A new study by the University of Edinburgh suggests that Chronic Fatigue Syndrome can be reversed with counselling and exercise.
Scientists, who spent eight years on the research, hope their findings will dispel the widely held belief that nothing can be done for those living with the condition. Currently there are estimated to be 250,000 sufferers in the UK.
Researchers found six in ten patients reported significant improvements after undergoing either cognitive behavioural therapy (CBT) – a type of counselling which helps people take charge of issues, while encouraging them to increase their activity – or graded exercise therapy (GET), which is based on gradually increasing exercise.
Half of these people reported a return to “normal” energy levels. However, the study showed one of the most common CFS treatments has no definitive medical benefit.
Adaptive pacing therapy (APT), which teaches patients to match their activity level to the amount of energy they have, does little more than help sufferers manage their illness, the study showed.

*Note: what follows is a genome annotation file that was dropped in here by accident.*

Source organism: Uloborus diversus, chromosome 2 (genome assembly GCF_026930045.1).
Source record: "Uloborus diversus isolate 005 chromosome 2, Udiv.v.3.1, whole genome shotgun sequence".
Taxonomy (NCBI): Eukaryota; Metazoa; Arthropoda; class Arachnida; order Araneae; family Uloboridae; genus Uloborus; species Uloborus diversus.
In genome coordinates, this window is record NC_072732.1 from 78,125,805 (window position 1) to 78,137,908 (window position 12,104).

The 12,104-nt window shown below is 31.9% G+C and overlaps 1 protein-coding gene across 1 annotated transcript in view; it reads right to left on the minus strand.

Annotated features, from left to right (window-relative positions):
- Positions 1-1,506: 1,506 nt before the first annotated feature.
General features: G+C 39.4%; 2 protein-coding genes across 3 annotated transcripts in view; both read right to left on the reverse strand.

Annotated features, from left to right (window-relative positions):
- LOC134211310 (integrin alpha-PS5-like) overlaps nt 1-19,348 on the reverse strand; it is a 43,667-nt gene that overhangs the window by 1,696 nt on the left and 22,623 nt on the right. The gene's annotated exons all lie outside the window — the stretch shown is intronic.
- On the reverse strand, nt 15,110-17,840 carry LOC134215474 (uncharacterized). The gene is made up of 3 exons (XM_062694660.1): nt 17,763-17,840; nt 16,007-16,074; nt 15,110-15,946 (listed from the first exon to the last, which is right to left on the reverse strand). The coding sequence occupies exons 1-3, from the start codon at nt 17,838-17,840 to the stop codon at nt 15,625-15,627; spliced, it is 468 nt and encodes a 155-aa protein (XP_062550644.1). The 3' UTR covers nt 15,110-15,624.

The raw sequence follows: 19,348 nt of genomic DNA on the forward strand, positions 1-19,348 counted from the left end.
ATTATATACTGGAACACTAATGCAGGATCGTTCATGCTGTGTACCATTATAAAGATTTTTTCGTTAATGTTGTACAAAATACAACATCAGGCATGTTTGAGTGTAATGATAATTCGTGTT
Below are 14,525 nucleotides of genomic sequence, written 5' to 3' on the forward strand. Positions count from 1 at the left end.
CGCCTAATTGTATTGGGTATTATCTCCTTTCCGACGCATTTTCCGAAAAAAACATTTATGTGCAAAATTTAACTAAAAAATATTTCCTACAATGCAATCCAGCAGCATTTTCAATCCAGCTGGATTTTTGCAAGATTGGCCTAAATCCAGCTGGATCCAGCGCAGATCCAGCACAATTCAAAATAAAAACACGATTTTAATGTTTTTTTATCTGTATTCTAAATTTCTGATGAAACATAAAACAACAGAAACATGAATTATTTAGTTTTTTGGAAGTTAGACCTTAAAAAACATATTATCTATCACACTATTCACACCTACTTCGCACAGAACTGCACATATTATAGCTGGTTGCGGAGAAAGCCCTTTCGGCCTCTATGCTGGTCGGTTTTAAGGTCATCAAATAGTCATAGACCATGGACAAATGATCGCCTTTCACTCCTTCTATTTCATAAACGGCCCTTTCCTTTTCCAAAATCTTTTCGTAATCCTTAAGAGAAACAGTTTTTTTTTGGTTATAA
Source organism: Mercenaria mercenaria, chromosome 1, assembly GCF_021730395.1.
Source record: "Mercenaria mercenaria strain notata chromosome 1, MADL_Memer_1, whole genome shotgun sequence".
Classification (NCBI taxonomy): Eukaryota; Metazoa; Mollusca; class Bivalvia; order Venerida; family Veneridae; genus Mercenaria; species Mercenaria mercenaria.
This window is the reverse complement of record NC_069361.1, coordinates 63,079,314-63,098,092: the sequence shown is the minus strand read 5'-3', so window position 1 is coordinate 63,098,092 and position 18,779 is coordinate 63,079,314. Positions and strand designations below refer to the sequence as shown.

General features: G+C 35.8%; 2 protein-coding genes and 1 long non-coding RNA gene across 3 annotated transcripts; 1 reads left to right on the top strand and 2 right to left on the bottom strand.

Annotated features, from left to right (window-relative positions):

Though widely advocated, this is the first time the therapy has been scientifically tested. Michael Sharpe, Professor of Psychological Medicine at the University of Edinburgh and co-author of the report, said scientists had achieved a significant “milestone” by proving GET and CBT were both effective and safe.
“Previously it has been thought that these treatments could harm patients and there was a very confused picture,” he said. “This trial has clarified that picture, finding both GET and CBT have substantial beneficial effects and they are safe if delivered properly.”
Action for ME said it was “surprised and disappointed” by the results of the study, insisting its claims were “exaggerated”.
Chief Executive, Sir Peter Spencer, said the findings contradicted evidence from the charity’s own surveys and those of other patient groups.
“The Pace trial was limited to patients who were well enough to travel to hospital for therapy and those who had fatigue as a primary symptom,” he said.